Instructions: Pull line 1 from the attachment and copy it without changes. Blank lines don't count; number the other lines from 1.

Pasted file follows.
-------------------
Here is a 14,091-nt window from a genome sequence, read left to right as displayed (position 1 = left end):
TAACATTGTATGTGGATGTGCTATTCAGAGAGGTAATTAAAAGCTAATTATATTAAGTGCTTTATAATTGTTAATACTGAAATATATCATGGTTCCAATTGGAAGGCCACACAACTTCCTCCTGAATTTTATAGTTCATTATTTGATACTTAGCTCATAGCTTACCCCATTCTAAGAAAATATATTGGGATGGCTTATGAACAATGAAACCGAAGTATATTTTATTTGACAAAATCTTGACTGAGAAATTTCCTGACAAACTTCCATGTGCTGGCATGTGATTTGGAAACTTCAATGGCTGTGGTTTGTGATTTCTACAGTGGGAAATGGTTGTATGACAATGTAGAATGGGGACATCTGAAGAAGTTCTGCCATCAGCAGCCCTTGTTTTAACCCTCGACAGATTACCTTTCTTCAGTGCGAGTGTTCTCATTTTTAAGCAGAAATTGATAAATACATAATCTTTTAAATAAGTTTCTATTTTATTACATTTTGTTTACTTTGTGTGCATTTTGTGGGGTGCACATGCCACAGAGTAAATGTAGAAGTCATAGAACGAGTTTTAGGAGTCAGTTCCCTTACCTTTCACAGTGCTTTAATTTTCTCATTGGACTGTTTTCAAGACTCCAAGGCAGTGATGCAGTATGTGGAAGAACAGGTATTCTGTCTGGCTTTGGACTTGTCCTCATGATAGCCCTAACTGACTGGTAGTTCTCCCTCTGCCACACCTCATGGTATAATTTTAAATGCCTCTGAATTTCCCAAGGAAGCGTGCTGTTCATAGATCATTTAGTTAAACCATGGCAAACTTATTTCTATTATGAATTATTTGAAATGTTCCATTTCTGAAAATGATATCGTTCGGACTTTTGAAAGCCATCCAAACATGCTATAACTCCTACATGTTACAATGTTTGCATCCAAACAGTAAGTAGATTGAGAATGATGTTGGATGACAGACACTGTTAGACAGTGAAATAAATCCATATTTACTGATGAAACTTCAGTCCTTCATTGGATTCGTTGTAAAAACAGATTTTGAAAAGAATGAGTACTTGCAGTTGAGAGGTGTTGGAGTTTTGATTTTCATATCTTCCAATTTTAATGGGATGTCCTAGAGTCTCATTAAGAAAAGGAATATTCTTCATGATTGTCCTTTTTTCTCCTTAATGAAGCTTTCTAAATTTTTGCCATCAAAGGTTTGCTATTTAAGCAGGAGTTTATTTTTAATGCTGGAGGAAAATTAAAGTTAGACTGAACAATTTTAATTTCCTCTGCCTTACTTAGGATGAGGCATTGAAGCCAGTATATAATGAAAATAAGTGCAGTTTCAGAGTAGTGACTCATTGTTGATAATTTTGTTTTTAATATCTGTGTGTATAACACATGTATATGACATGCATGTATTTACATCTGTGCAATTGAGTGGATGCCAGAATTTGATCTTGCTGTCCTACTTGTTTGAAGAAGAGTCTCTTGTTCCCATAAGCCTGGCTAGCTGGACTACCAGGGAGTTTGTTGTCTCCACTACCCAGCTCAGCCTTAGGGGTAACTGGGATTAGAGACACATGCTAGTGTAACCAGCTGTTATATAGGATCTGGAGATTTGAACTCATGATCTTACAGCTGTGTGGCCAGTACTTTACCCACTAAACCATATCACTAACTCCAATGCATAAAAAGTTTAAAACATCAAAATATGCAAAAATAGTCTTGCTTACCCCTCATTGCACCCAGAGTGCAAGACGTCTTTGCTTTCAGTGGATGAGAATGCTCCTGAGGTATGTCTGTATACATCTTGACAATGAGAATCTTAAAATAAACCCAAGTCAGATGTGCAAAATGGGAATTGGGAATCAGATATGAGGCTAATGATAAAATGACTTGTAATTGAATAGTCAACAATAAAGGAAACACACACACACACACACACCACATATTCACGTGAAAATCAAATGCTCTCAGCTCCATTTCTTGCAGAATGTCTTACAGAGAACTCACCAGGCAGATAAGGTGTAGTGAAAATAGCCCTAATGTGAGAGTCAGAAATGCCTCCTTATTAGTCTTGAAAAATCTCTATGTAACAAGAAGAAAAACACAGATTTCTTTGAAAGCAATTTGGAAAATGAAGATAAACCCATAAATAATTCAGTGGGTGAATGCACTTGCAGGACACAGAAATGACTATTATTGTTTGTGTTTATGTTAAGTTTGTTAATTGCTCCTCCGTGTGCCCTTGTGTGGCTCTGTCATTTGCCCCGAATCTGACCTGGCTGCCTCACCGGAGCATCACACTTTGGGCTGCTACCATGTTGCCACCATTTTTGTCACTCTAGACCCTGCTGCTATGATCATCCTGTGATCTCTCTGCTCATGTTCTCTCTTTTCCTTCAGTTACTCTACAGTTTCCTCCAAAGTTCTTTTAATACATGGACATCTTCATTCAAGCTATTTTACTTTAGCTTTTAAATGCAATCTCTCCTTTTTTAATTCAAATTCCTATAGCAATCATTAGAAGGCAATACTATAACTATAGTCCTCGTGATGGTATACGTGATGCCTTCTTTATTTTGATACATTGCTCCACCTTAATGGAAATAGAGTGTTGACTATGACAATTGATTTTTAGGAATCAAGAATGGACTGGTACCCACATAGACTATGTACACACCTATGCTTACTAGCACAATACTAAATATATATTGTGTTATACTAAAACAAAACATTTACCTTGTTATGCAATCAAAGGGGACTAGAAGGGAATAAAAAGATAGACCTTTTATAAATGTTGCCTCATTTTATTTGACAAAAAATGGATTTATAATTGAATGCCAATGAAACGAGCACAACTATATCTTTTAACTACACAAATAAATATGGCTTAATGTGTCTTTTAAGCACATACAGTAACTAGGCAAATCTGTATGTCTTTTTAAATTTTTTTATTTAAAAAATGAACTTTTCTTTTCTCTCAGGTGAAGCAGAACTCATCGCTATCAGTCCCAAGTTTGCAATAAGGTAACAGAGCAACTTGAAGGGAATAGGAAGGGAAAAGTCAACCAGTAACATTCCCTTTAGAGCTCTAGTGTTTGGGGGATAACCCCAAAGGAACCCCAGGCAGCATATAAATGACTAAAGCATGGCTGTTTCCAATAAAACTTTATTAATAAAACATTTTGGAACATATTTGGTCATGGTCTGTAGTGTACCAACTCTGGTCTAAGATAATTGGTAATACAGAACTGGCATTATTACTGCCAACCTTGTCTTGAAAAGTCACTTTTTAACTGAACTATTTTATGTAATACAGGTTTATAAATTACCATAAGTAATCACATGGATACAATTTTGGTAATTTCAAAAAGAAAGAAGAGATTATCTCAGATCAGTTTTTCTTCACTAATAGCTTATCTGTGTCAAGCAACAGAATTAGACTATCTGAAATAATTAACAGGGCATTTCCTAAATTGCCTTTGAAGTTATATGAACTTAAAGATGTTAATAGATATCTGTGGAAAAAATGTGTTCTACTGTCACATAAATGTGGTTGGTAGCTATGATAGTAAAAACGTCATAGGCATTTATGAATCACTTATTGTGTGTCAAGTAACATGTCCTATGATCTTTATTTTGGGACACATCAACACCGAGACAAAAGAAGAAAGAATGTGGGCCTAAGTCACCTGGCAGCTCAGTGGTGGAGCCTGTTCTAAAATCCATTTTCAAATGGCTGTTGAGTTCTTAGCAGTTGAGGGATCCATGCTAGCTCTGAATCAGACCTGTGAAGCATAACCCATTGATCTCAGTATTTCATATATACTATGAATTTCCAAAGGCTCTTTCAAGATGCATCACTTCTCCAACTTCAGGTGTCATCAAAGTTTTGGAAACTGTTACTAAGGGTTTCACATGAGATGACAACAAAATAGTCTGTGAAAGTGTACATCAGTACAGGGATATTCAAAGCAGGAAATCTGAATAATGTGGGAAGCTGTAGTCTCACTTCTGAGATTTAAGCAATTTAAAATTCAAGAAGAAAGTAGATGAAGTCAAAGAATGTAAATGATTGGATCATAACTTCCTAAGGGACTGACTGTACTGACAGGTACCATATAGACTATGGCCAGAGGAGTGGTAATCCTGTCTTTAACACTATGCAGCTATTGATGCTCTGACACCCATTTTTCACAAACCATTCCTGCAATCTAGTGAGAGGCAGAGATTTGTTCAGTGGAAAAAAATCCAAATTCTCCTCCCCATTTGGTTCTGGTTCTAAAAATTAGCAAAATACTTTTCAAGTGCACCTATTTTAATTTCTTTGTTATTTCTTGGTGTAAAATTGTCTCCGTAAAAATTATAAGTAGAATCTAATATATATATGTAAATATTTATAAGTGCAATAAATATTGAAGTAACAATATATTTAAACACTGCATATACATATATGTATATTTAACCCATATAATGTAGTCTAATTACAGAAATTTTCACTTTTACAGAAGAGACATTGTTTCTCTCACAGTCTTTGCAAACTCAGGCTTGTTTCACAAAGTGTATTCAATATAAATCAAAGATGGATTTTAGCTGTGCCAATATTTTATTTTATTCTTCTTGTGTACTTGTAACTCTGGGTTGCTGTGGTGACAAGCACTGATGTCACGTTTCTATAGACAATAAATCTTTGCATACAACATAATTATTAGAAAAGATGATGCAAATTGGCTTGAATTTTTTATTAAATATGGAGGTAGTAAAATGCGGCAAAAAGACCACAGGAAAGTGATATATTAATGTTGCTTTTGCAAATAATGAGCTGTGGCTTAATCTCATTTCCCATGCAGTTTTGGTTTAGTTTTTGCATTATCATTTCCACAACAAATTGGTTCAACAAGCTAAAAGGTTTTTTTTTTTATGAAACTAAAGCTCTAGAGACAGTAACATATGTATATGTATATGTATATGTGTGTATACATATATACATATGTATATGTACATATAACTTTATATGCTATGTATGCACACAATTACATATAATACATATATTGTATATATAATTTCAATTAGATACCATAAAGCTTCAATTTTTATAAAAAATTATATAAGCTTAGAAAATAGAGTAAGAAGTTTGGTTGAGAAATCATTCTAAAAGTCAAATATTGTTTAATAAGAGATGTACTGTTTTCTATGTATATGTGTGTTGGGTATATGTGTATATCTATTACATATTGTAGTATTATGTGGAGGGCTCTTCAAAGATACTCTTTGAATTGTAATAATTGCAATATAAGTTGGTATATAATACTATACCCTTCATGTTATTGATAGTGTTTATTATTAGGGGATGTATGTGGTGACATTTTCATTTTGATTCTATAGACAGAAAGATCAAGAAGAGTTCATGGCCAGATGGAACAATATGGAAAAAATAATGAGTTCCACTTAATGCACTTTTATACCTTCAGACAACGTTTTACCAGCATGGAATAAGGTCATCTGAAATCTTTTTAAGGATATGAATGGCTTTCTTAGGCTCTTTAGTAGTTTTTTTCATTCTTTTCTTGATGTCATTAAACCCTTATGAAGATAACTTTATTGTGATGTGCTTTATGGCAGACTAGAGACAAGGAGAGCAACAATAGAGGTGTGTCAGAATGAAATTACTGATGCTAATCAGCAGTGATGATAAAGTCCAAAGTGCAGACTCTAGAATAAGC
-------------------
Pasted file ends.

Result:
Here is a 14,091-nt window from a genome sequence, read left to right as displayed (position 1 = left end):